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The Case For Expanded Text Ads:
What You Need To Know

by Sean Martin under PPC

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You may have seen posts about Expanding Text Ads expanding again in recent weeks. Don’t worry, it’s not double vision kicking in.

Google has decided to double down on the expansion of text ads by offering even more space for your ad copy. You’ll have nearly twice as much room to drive value with copy and CTAs, which can boost the CTRs of your ads.

So what does this new expansion include? And what does it mean for your search advertising campaigns?

We’ll answer all those questions and more. This blog post is all about ETAs and how they can improve your search campaigns.
 

Expanded Text Ads Are Expanding Again

The first time we heard about Expanded Text Ads was in 2016. At the time, Google doubled the size of their traditional text ads for search advertising. Even back then, marketers’ excitement for the new ad copy space was dramatic.

But when some campaigns implemented Expanded Text Ads and saw click-through-rates jump as much as 20%, that enthusiasm seemed pretty appropriate.
 

blog post image expanded text ads img1

I’d say a 20% jump is worth getting excited about – image source

 
Well, guess what?

Google is increasing the size of their Text Ads once again.

In the previous form of Google’s Expanded Text Ads, you only got two headlines — now you get three. Each headline’s length is still 30 characters, but that 33% increase in real estate is worth its weight in ad copy gold.

You also get an extra description in the new Expanded Text Ads, as well as an extra 10 characters in your description length. We’ll go into what each of these new expanded features means for your ad campaigns later on in this post.
 

blog post image expanded text ads img2

Here’s what’s getting added onto Expanded Text Ads – image source

 
Let’s get started, shall we?
 

What You Can Do With The New Expanded Text Ads

In the next few sections, we’ll cover the features and expansions that will be included in Google’s new Expanded Text Ads for search advertising.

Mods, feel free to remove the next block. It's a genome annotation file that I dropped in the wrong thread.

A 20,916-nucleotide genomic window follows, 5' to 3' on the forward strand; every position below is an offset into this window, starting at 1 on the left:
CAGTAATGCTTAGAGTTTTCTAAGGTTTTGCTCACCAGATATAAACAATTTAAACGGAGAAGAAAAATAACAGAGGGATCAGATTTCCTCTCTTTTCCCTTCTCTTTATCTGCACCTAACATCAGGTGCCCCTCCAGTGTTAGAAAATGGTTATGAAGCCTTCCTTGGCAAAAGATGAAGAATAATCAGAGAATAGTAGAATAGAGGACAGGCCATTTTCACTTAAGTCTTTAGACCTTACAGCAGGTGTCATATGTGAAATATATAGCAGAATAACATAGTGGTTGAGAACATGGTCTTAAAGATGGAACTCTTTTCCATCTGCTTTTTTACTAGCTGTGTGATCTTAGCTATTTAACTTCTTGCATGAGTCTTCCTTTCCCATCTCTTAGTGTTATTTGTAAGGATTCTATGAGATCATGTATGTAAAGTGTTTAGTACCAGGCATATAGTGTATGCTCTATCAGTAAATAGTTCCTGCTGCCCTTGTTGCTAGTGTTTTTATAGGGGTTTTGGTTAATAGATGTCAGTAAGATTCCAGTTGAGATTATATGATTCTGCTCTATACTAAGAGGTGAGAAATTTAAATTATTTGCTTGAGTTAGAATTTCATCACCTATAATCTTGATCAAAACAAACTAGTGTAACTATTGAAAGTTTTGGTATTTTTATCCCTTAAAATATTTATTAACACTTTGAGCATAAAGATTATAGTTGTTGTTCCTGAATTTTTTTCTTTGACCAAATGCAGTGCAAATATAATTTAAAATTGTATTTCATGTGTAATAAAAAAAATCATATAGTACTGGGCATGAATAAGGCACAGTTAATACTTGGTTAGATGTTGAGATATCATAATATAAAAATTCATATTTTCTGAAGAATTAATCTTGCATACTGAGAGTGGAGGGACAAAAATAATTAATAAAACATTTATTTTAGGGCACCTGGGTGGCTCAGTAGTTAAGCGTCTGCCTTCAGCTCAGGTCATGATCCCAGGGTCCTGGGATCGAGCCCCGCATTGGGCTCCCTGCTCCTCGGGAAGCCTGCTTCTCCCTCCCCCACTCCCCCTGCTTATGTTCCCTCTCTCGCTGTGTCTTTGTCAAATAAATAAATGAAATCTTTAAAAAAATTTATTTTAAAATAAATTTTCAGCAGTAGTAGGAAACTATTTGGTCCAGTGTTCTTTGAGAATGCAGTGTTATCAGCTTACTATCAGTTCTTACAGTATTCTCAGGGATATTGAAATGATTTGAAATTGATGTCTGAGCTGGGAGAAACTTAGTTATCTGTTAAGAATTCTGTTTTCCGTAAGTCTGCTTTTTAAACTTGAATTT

We’ll also compare and contrast them with the previous form of ETAs, so you can see what you’re getting and what you’re losing.
 

Don’t Worry, ETA Isn’t Removing Your Old Ads…Yet

The new Expanded Text Ads are one of many new search network offerings that Google has introduced since the Google Marketing Platform consolidation and Google Ads rebrand.
 

blog post image expanded text ads img3

Google is evolving, and so are its ad formats – image source

 
Having said that, you don’t have to worry about your existing ads disappearing when these new ETAs are implemented.

However, just as traditional Text Ads were eventually replaced by the previous form of ETAs, you should expect the same from the new ETAs. The more successful new ad formats become, and the higher the adoption rate, the more likely Google is to replace the old formats entirely.

This is because Google wants to use the ad formats that are most effective for digital marketers. What makes an ad format successful in Google’s eyes?

  • High engagement/impressions
  • Highly relevant to user search queries
  • High click-through-rates

Notice how the ROAS of the ad isn’t up on that list of Google’s priorities?

“That’s because they aren’t worried about the ROAS of your campaigns, simply the CTRs of your ads. That’s where Google is making its money from your PPC campaigns, after all.”
 

blog post image expanded text ads img4

Google, you sly dog… we’re on to you – image source

 
The ad formats that Google keeps, therefore, will be those that work best. And that’s measured by which ads are clicked the most and create the most ad revenue for Google.

The only options for search advertising these days are Expanded Text Ads and Responsive Search Ads (RSAs). Both of these formats have a significantly higher CTR than traditional short-form text ads, so Google offers them exclusively now.

So, needless to say, keeping up with new ad formats is more than worthwhile.
 

The Debate Over Text Ad Length: Traditional, ETA, Or New ETA?